# The Matching of Sapiential Statements

The matching of brief sapiential statements is a complex task and in fine devoted to the expertise of the paremiologysts.

The tool we propose here has to be considered as a suggestion engine for specialists. Without interpretation and validation of the suggestions by the experts, the results have no value.

Distributional Semantics Hypothesis

The techniques used here are based on the distributional semantics hypothesis that we could summarize through the following general principle:

« A word is characterized by the relationships he keeps with other words » [Firth 1957]

In other words, we consider that two words have a close meaning if they are used in the same contexts.

Semantic Vector Space

A semantic vector space makes it possible to represent words in the form of vectors, thus enabling their comparison by using simple vector operations.

The basis of a semantic vector space is typically a co-occurrence matrix:

• One line for each distinct term from the training corpus.
• One column for each concept (for instance, every paragraph or article of a corpus)
• The value of a cell represents the weighted frequency of the term in the concept.

Thus, two terms semantically close will have close vectors in the space of the concepts. In other words, the smallest the distance between two concepts, the more semantically close the associated terms will be considered.

In this system, a sentence can be seen like the weighted sum of the vectors of the terms composing it.

The inter-sentence/phrase similarity is then calculated from the distance between two vectors representing each sentence/phrase.

The statements have been annotated in three languages. The model will thus trained for each language (French, English and Spanish).

Multilingual Vector Models for Aliento

Two different models are trained, their results will be combined to have a unique score when calculating the similarities:

WikiRI [Hai Hieu Vu] is an implementation of that technique that makes use of the intrinsic organization of Wikipedia. The concepts are represented first through random vectors of weak dimension, then the representative vectors of the words are calculated by adding up the vectors of the concepts to which they are associated. In our research, we use a version of the Random Indexing (RI) proposed by Niladri Chatterjee and a weighed variant of the Random Indexing used by Wikipedia as a linguistic resource. The role of WikiRI is to express the context at the document level for each term.

Word2Vec [Mikolov] is a predictive model using neural networks in order to learn the vector representations of the words from the training corpus. The induced vectors are dense, of weak dimension and each direction represents a latent characteristic of the word, supposed to capture the syntactic and semantic properties. It is a simple and fast model, implemented by the word2vec tool, recently introduced by Mikolov et al.  They use two predictive models based on simple-layer neural networks: skip-gram and Continuous Bag Of Words (CBOW). Given a window of n words about a word w, the skip-gram model predicts the neighboring words in the fixed window. The CBOW model then makes it possible to predict the target word w, given its neighbors in the window. The role of Word2Vec is to express the context at the sentence level for each term.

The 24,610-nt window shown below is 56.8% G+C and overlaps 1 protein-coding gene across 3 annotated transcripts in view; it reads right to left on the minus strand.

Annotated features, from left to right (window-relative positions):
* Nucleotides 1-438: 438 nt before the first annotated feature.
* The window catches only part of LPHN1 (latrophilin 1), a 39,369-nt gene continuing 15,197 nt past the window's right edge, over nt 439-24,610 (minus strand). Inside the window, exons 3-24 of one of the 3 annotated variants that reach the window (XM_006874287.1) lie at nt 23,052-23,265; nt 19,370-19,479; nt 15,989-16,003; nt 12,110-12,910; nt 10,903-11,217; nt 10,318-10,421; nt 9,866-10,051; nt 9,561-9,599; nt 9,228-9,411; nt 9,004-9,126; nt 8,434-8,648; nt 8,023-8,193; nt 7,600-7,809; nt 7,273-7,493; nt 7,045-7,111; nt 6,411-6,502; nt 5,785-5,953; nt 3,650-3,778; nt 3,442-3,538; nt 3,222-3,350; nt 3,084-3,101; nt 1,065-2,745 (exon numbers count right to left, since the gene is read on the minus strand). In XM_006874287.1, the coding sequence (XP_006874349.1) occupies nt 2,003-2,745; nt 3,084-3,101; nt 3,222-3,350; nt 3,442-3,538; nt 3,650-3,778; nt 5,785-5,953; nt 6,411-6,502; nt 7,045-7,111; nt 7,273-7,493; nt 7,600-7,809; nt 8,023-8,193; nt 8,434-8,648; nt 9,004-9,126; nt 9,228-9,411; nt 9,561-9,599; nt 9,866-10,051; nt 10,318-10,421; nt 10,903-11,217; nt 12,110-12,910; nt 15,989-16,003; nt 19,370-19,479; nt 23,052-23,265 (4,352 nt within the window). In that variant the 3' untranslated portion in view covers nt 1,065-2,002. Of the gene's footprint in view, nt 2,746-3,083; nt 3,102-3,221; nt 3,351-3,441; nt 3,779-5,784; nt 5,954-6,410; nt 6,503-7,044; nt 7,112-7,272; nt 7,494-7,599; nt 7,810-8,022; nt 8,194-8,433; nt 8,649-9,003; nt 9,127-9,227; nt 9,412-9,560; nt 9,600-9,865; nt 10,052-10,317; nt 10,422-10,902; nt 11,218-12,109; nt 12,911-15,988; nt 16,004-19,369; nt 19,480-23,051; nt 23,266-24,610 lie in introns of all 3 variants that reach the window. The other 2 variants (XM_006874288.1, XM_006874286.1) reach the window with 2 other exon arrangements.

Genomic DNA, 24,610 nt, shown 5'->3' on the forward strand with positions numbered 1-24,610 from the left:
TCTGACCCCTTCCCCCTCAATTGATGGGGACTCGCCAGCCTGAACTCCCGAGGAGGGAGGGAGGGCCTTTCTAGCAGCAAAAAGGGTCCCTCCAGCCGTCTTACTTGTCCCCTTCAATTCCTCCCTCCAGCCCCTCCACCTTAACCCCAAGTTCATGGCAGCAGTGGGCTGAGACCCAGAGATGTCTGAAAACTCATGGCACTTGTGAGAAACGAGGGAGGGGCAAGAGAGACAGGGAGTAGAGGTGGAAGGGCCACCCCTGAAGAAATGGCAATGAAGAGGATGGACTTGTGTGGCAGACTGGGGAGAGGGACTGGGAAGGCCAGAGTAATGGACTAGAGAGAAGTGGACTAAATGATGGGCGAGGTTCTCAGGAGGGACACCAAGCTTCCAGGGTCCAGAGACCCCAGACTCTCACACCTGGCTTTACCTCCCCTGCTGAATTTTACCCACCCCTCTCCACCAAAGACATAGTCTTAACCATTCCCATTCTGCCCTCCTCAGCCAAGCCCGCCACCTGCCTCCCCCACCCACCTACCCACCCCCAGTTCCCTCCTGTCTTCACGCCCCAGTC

Vector Representation of a Brief Sapiential Statement

A statement is represented by three vectors representing its semantic annotations: literal sense, figurative sense and lesson.

There is a representation of each vector for both models and for each language.

Similarity  Calculation

The inter-statement score represents an absolute value of similarity between two statements. This score is calculated as the weighed sum of similarity scores between each component of each vector of the same type.

The system makes it also possible to compare a free sentence/phrase with different components of the sapiential statements. The score of a comparison between a free sentence/phrase and a statement is obtained by comparing the vector with the sentence/phrase with each of the three vectors of the statement (BSS).

It is also possible to choose with which annotations the comparison is to be made. For example, we might want to compare a sentence/phrase entered with the annotations of the literal sense type of the BSS only.

This calculation is realized using the two models (WikiRI and Word2Vec) and a final score is obtained by combining their scores using the following formula p*WikRI + (1-p)*Word2Vec. We used p = 0.7 for the experimentation on our annotated datasets.